Our Democracy Is Threatened

How can our nation survive when we, as a democratic people, can’t seem to agree on the reality.


A rioter prepares to smash a news-crew’s video equipment on the ground at the Capitol Riot, January 6th, 2021.

Luca D'Agruma, Graphic by Claire Tolles

John Adams, a Founding Father of our democracy, said, “Remember, democracy never lasts long. It soon wastes, exhausts, and murders itself. There was never a democracy yet that did not commit suicide.”

 For two hundred and forty-four years, the United States has maintained its peaceful transition of power through a civil war, two world wars, and multiple presidents’ assassinations. 

Never has our line of succession and democracy failed. Now, American exceptionalism is thrown into question: how long can our democracy continue to survive when our citizens cannot even agree on reality?

In this election, the truth was thrown into question. Throughout 2020, anti-lockdown groups and the ultra-right wing of the GOP elevated conspiracy theories claiming that COVID-19 produced in Chinese labs, a globalist cabal of Zionists are microchipping through vaccination, and Black Lives Matter and “antifa” are a paid operation by George Soros. 

Marjorie Taylor Green (R-GA), a radical conspiracy theorist who was shot into Congress on a platform of “Stopping Socialism,” was recently exposed to have called the Parkland and Sandy Hook school shootings “false flags.” 

Even before the November election, Trump and his enablers began crafting a false narrative on fraud, convincing his supporters that the only way Trump could lose was if there were massive cheating and illegal voting. 

Representatives like Mitch McConnell supported Trump’s voter fraud claims because of political reasons, not because of facts. 

Then, after the election, Trump’s campaign repeatedly attempted to overthrow democracy with lawsuits that aimed to disenfranchise millions of voters in battleground states. 

Trump tried to use the Courts to reverse state election laws so that Republican gerrymandered state governments could send Trump electors to the electoral college who would ignore the election’s actual results.

 Propagated through social media, conspiracy theories radicalized millions and swelled the ranks of neo-fascist groups like the Proud Boys, leading to a massive uptick in political violence. 

On Jan. 6, we all watched a mob attack the Capitol building in an attempt to supplant the election results. 

Social media exploded with real-time updates: videos showed police officers overwhelmed and beaten with poles and fire extinguishers, rioters storming through barricades and windows, and the mob breaking into the Senate Chamber. 

It isn’t an exaggeration to say that many representatives narrowly escaped death. 

Lies are deadly to democracy. These deadly forces inside and outside the government threaten us all.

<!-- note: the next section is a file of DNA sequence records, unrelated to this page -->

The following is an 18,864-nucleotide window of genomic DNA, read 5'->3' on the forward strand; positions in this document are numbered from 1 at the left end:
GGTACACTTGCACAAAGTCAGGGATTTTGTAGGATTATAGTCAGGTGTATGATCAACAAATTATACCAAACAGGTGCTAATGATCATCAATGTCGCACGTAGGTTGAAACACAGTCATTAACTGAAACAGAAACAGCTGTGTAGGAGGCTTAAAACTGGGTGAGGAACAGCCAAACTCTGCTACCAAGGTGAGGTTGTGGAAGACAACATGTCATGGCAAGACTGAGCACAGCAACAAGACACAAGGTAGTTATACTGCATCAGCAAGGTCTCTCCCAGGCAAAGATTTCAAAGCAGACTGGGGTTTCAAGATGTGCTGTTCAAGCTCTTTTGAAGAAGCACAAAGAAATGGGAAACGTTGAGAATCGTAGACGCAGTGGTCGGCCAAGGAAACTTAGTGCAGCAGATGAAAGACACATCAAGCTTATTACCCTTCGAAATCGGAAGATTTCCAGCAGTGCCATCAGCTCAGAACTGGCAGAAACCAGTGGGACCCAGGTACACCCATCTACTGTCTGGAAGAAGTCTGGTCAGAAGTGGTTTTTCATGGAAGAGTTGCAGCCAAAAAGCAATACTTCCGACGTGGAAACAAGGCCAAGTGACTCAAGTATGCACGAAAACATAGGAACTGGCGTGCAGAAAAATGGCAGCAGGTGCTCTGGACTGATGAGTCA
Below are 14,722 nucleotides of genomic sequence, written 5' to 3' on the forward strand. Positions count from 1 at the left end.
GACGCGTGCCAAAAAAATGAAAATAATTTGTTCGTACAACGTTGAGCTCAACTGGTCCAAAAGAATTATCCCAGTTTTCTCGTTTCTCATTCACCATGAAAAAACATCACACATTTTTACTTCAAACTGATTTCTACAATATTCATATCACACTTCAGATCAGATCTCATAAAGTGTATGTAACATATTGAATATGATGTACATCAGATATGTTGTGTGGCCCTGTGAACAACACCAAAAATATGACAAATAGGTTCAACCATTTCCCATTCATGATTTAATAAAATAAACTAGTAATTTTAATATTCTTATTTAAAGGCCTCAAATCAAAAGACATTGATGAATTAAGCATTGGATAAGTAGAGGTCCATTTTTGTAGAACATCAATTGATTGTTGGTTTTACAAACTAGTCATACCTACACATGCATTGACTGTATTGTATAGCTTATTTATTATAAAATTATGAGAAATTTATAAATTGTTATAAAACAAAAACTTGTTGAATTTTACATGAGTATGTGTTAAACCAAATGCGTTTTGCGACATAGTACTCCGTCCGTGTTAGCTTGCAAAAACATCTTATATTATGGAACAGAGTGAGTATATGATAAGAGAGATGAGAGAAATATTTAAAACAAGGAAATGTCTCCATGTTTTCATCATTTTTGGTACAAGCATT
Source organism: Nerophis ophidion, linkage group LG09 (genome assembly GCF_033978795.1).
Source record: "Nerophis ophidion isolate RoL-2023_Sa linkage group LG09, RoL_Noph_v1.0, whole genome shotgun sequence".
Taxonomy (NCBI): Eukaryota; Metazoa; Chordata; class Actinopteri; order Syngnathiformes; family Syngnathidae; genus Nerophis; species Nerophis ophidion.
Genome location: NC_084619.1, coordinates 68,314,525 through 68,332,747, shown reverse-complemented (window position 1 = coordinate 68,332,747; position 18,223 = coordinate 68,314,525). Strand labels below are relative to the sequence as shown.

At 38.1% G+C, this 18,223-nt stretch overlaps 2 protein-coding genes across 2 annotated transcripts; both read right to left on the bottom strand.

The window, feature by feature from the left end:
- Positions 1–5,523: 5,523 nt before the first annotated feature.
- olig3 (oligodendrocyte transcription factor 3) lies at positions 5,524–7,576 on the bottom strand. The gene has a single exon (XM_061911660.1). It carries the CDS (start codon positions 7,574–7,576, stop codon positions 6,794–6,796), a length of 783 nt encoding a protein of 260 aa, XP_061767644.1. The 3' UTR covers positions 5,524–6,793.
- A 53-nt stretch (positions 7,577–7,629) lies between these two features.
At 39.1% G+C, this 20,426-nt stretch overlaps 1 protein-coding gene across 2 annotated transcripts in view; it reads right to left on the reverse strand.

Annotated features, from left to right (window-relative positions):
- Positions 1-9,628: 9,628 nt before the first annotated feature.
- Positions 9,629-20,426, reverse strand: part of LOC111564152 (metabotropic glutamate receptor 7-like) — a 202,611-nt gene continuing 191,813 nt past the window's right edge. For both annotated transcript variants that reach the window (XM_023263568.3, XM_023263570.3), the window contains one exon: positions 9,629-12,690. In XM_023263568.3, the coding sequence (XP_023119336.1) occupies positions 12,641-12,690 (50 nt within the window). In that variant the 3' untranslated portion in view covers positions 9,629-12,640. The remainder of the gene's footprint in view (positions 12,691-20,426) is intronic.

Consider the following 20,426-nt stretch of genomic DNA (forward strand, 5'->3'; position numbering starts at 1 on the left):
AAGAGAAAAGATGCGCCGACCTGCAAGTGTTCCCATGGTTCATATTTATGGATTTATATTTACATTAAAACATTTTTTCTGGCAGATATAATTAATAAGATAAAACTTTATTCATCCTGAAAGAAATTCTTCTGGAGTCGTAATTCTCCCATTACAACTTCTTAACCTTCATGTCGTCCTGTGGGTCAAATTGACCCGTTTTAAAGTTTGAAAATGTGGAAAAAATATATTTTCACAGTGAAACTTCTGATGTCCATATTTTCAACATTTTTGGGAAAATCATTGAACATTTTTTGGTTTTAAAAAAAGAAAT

Throughout Donald Trump’s presidency, the truth has its meaning, but especially now, when millions are becoming so radicalized, they are willing to participate in an insurrection. Without a vigorous defense of our democratic ideals, our checks and balances will fail, and our nation will fall into endless cycle of political violence. 

We must punish those who incited insurrection. The second impeachment of Donald Trump failed when 43 Republican Senators decided to put their political careers over the nation. Now, advocacy organizations and state attorney generals are picking up the slack the federal government left. 

The NAACP filed a lawsuit on behalf of Representative Bennie Thompson (D-MS), alleging that Trump violated the Ku Klux Klan Act when he organized an illegal conspiracy that interfered with congressional duties. Prosecutors in Atlanta, Georgia, are investigating whether Trump committed a crime when he called Georgia Secretary of State Brad Raffensperger to “find” 11,780 votes. 

Congress must commit to forming an inquiry into the insurrection. Like the 9/11 Commission, we will need a broad investigation into how the Capitol Police were so chronically underprepared, how the rioters organized, what their goals were, and how close they came to tearing down our democracy. 

As for the millions of disaffected, radicalized people, our government has only one path: govern well. 

We will not convince Q believers by sending them fact checks; the only way forward is to fix the problems that led them to believe in conspiracies in the first place. The stakes are high, and the harm done by Trump and Qanon will not simply vanish.

 Instead, we must lay down a path of leadership and commitment to our shared values of liberty and democracy so that our nation can heal.